How Can You Help Your Pastor?
Stressors Exist in the Pastorate
One of the things I have noticed after being in ministry and having some dear friends of mine who I know who are also in ministry, is that there are stressors on pastors that people do not know about.
Most pastors feel shame even admitting there are stressors because, well after all, we have the best job in the world: we are servant to God’s Elect. We get paid to study and to think deeply about the things of God. And so I know as I talk to people in ministry, they struggle because consequently they should be closest to God, right?
Bad Days Happen to Everyone
There are days in any person's life that it is just “not a good day.” The same is true with shepherds. There are days when our tongues gets the best of us. There are days when we wake up, and we get to work, and our motivation is dangerously low. There are days when conflict arises from our closest and deepest relationships, including our wives and children.
There are days when we start to doubt and question, “Am I really even doing anything?” There are days when we hear about other churches about what they are doing and are asked point-blank, “Why aren’t we doing that?” There is are days in ministry where we feel ill-equipped, where we find ourselves upset at ourselves for not knowing every answer to every question asked.
There are days when our prayers are as simple as, “God help me make it through the day.” There are days when we will watch our hearts be more torn up over another person’s marriage failing than they are. The list can go on and on.
I do not tell you all of this so you can think, “Oh woe is the pastor.” Everyone has tough jobs. We all have difficult parts of our lives.
Lean on Me When You're Not Strong
Most people who know their pastor, know this is true, they just do not know how to help. So I want to give you a few ways in which you can help your pastor who is called to care for the souls of the church he is called to lead (Hebrews 13:17).
First, pray. Pray long, pray short, pray often, whatever you do, pray.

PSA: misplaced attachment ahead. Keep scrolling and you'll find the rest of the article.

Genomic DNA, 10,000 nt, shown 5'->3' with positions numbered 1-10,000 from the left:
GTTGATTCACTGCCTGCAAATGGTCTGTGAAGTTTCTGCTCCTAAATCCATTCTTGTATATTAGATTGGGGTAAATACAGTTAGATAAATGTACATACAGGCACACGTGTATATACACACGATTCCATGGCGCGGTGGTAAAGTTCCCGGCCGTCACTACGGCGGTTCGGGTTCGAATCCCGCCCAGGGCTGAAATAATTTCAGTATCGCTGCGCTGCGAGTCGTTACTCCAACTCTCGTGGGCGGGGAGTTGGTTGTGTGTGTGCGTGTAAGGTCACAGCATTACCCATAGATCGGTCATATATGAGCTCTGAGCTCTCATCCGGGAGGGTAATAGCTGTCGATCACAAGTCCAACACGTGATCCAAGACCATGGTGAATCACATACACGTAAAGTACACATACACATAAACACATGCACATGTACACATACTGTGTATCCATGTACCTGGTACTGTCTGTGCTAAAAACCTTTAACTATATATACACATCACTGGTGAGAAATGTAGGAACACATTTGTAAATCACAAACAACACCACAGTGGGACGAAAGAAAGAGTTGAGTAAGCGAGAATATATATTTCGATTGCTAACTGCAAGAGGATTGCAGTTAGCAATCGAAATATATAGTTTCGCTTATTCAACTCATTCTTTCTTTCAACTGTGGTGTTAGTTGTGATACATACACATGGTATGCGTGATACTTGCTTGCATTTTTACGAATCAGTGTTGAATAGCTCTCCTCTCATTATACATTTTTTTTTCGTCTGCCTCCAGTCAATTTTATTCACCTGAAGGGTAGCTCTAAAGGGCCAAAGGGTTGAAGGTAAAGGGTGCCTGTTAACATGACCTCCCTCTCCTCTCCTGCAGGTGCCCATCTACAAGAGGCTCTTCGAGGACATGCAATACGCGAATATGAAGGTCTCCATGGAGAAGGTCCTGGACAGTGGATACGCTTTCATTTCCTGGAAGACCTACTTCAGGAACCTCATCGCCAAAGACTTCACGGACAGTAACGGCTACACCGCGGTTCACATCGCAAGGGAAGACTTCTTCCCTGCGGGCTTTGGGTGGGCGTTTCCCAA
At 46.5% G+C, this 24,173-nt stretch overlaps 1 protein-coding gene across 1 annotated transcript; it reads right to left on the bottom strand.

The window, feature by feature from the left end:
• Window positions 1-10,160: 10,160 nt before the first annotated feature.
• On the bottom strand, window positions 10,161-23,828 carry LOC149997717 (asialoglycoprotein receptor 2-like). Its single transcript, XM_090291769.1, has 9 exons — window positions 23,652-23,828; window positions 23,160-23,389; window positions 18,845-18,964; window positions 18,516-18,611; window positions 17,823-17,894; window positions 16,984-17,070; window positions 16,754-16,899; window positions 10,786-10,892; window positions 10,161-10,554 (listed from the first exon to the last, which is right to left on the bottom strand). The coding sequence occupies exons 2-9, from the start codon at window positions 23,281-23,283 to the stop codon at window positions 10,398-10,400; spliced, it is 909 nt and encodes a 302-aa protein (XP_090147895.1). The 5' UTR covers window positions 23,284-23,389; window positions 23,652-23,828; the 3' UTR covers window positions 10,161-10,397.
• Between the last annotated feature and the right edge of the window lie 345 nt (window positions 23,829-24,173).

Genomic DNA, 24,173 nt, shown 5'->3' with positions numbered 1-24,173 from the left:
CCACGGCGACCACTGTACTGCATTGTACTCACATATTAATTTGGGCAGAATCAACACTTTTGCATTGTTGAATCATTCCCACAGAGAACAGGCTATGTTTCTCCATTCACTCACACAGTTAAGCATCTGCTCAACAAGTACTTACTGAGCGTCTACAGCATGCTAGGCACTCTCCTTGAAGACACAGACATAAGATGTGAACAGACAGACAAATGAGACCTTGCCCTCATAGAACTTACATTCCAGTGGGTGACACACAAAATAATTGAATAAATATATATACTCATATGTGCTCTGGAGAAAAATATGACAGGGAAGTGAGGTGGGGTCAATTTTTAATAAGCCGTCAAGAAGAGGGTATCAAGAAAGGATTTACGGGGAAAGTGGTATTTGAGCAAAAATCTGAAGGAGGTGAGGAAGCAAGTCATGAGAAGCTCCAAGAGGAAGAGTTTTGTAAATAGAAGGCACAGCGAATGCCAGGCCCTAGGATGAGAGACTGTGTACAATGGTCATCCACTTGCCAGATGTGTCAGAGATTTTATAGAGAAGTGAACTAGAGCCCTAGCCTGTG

Any pastor who knows the Lord and loves the Lord knows that the prayer of a righteous man has great power (James 5:16). This means every pastor knows the thing most needed is for people to intercede to the Lord.
My lifeline in ministry is directly connected to my people praying for me. The difference between a good sermon and a great sermon on Sunday morning is how many people prayed for me that morning. So pray, fast, and seek the Lord on behalf of your pastor.
Pastors know when their sermons are not the best. They know when they are not being clear. Pastors are hard on themselves. Encouragement to a pastor is a reminder that you are on their team.
We all have one enemy, Satan, the accuser. Encouragement is the opposite of accusation. Copy and paste that into your twitter feed! Encouragement is necessary because if your pastor is a qualified elder (1 Timothy 3), he loves his calling, he hates the darts of the enemy, he desires a noble task and he wants to fulfill that to the best of his ability for his chief shepherd (1 Peter 5:4). So in encouragement remind your pastor of how the chief shepherd sees his undershepherd more than anything else.
Help the Guest
Finally, the best way you can help your pastor is by helping him fulfill what he has been called to on Sunday mornings. If you have a pastor who loves to do the work of the evangelist (2 Timothy 4:5) then he wants to see and talk to guests. Sometimes no guests come on a Sunday, sometimes many.
You can help him by making sure those guests are talked to and welcomed. Make sure those guests here how great of a church it is you are a member of. If you notice there are guests around and you need to talk to your pastor, set up a meeting with him. Allow him to speak to the new person who has come to the church.
Your pastor wants to hear from you, he wants to hear about what you need to talk to him about, but its difficult when he wants to say hello to the new person when someone else is taking up his time about something that could have been done with a meeting or a phone call.
Know that being a pastor is demanding, always feeling inefficient, always feeling behind. Yet, he loves the members of his church because Christ loved the church and gave himself up for his Church. Your pastor's spiritual healthiness will translate into your spiritual healthiness.